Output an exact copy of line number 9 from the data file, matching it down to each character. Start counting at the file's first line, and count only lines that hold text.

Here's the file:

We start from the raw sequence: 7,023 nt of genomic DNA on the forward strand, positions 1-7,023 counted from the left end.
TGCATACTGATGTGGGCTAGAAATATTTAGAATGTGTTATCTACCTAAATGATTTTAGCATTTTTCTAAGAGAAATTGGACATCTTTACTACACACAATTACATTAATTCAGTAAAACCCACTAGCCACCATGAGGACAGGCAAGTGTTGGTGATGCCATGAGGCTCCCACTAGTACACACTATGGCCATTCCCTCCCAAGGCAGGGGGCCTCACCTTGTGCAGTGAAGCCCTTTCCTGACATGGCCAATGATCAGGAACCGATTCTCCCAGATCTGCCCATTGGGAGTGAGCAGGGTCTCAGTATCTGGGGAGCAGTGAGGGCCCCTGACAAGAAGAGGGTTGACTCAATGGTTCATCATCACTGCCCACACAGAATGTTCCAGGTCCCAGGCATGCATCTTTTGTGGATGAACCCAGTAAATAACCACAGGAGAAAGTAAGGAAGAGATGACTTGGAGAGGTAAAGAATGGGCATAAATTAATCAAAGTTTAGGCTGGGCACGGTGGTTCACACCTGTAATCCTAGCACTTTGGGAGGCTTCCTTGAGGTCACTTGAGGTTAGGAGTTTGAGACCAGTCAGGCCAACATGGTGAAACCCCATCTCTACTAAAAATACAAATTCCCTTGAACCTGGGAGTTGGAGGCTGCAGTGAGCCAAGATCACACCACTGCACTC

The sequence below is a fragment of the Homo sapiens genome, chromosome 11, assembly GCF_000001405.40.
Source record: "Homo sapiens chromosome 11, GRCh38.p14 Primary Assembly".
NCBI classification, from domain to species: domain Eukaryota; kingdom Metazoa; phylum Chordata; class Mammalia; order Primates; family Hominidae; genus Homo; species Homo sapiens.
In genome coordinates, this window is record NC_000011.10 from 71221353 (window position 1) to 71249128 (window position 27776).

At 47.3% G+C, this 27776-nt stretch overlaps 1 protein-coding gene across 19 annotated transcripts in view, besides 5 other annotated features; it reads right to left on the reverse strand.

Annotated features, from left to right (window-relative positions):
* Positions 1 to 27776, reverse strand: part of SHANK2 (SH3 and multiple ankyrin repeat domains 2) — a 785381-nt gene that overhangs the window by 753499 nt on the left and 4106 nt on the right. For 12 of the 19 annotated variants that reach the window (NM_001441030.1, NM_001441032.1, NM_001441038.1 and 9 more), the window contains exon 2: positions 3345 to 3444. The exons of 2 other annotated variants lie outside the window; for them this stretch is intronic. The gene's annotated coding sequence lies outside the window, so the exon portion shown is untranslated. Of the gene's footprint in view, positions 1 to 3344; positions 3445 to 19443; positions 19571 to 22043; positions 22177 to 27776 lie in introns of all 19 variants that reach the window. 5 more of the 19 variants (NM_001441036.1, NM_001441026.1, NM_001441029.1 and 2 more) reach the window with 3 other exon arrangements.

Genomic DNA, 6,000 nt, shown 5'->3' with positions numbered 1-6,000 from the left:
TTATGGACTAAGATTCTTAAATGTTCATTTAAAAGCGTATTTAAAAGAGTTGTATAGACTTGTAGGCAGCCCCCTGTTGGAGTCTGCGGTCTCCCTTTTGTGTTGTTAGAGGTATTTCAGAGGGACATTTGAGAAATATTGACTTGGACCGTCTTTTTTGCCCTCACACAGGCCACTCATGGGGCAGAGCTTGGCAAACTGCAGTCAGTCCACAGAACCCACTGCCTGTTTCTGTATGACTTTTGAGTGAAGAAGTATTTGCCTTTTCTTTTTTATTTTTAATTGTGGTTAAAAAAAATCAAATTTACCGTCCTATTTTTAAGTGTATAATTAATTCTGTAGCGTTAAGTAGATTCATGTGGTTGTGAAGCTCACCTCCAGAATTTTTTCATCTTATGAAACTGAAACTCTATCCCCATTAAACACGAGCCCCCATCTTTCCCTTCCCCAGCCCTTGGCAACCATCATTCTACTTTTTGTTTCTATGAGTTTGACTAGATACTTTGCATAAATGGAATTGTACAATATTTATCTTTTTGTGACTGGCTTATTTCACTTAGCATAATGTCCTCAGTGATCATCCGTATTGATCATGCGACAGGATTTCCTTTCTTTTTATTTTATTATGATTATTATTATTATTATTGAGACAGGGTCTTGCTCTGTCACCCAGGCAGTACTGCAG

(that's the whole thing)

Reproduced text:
* Positions 1 to 27776, reverse strand: part of SHANK2 (SH3 and multiple ankyrin repeat domains 2) — a 785381-nt gene that overhangs the window by 753499 nt on the left and 4106 nt on the right. For 12 of the 19 annotated variants that reach the window (NM_001441030.1, NM_001441032.1, NM_001441038.1 and 9 more), the window contains exon 2: positions 3345 to 3444. The exons of 2 other annotated variants lie outside the window; for them this stretch is intronic. The gene's annotated coding sequence lies outside the window, so the exon portion shown is untranslated. Of the gene's footprint in view, positions 1 to 3344; positions 3445 to 19443; positions 19571 to 22043; positions 22177 to 27776 lie in introns of all 19 variants that reach the window. 5 more of the 19 variants (NM_001441036.1, NM_001441026.1, NM_001441029.1 and 2 more) reach the window with 3 other exon arrangements.